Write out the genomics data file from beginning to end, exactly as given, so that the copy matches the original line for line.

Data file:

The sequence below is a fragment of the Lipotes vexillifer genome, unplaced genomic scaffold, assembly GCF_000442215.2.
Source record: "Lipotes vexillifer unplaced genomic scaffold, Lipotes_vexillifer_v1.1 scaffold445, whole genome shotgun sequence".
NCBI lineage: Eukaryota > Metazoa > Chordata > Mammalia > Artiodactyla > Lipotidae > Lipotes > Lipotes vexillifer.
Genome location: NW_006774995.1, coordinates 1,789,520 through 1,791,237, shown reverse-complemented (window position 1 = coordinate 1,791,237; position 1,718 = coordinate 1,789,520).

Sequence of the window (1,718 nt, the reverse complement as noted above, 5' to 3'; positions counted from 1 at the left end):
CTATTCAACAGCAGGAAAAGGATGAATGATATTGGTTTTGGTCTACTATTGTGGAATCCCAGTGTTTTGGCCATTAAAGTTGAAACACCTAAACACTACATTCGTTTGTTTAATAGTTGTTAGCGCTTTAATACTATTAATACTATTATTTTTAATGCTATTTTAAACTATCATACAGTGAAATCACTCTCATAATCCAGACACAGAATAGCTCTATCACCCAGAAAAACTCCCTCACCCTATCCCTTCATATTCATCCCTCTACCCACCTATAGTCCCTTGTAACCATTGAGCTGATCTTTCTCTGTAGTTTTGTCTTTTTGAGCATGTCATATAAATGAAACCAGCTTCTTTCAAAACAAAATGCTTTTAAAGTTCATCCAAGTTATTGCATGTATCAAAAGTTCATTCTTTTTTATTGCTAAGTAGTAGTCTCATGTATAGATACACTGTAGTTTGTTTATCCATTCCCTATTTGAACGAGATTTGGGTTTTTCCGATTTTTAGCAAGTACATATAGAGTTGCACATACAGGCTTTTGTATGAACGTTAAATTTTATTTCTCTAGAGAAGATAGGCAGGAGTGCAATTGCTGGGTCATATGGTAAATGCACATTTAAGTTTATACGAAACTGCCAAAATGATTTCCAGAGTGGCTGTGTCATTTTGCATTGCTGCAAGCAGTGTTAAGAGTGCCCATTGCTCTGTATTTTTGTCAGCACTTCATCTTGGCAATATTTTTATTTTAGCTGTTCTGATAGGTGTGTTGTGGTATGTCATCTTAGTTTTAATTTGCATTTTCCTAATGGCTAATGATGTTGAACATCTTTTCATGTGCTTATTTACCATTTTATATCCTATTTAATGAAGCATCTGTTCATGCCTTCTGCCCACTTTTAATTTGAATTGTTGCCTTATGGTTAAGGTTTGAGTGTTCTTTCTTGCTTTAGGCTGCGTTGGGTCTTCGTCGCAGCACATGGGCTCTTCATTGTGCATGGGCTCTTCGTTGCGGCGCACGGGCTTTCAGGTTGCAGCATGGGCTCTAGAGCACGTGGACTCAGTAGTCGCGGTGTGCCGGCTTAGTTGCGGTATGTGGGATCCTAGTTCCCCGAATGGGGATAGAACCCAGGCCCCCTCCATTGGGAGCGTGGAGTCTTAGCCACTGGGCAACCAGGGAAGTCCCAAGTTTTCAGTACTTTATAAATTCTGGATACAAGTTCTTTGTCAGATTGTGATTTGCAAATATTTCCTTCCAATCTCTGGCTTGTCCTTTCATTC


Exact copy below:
The sequence below is a fragment of the Lipotes vexillifer genome, unplaced genomic scaffold, assembly GCF_000442215.2.
Source record: "Lipotes vexillifer unplaced genomic scaffold, Lipotes_vexillifer_v1.1 scaffold445, whole genome shotgun sequence".
NCBI lineage: Eukaryota > Metazoa > Chordata > Mammalia > Artiodactyla > Lipotidae > Lipotes > Lipotes vexillifer.
Genome location: NW_006774995.1, coordinates 1,789,520 through 1,791,237, shown reverse-complemented (window position 1 = coordinate 1,791,237; position 1,718 = coordinate 1,789,520).

Sequence of the window (1,718 nt, the reverse complement as noted above, 5' to 3'; positions counted from 1 at the left end):
CTATTCAACAGCAGGAAAAGGATGAATGATATTGGTTTTGGTCTACTATTGTGGAATCCCAGTGTTTTGGCCATTAAAGTTGAAACACCTAAACACTACATTCGTTTGTTTAATAGTTGTTAGCGCTTTAATACTATTAATACTATTATTTTTAATGCTATTTTAAACTATCATACAGTGAAATCACTCTCATAATCCAGACACAGAATAGCTCTATCACCCAGAAAAACTCCCTCACCCTATCCCTTCATATTCATCCCTCTACCCACCTATAGTCCCTTGTAACCATTGAGCTGATCTTTCTCTGTAGTTTTGTCTTTTTGAGCATGTCATATAAATGAAACCAGCTTCTTTCAAAACAAAATGCTTTTAAAGTTCATCCAAGTTATTGCATGTATCAAAAGTTCATTCTTTTTTATTGCTAAGTAGTAGTCTCATGTATAGATACACTGTAGTTTGTTTATCCATTCCCTATTTGAACGAGATTTGGGTTTTTCCGATTTTTAGCAAGTACATATAGAGTTGCACATACAGGCTTTTGTATGAACGTTAAATTTTATTTCTCTAGAGAAGATAGGCAGGAGTGCAATTGCTGGGTCATATGGTAAATGCACATTTAAGTTTATACGAAACTGCCAAAATGATTTCCAGAGTGGCTGTGTCATTTTGCATTGCTGCAAGCAGTGTTAAGAGTGCCCATTGCTCTGTATTTTTGTCAGCACTTCATCTTGGCAATATTTTTATTTTAGCTGTTCTGATAGGTGTGTTGTGGTATGTCATCTTAGTTTTAATTTGCATTTTCCTAATGGCTAATGATGTTGAACATCTTTTCATGTGCTTATTTACCATTTTATATCCTATTTAATGAAGCATCTGTTCATGCCTTCTGCCCACTTTTAATTTGAATTGTTGCCTTATGGTTAAGGTTTGAGTGTTCTTTCTTGCTTTAGGCTGCGTTGGGTCTTCGTCGCAGCACATGGGCTCTTCATTGTGCATGGGCTCTTCGTTGCGGCGCACGGGCTTTCAGGTTGCAGCATGGGCTCTAGAGCACGTGGACTCAGTAGTCGCGGTGTGCCGGCTTAGTTGCGGTATGTGGGATCCTAGTTCCCCGAATGGGGATAGAACCCAGGCCCCCTCCATTGGGAGCGTGGAGTCTTAGCCACTGGGCAACCAGGGAAGTCCCAAGTTTTCAGTACTTTATAAATTCTGGATACAAGTTCTTTGTCAGATTGTGATTTGCAAATATTTCCTTCCAATCTCTGGCTTGTCCTTTCATTC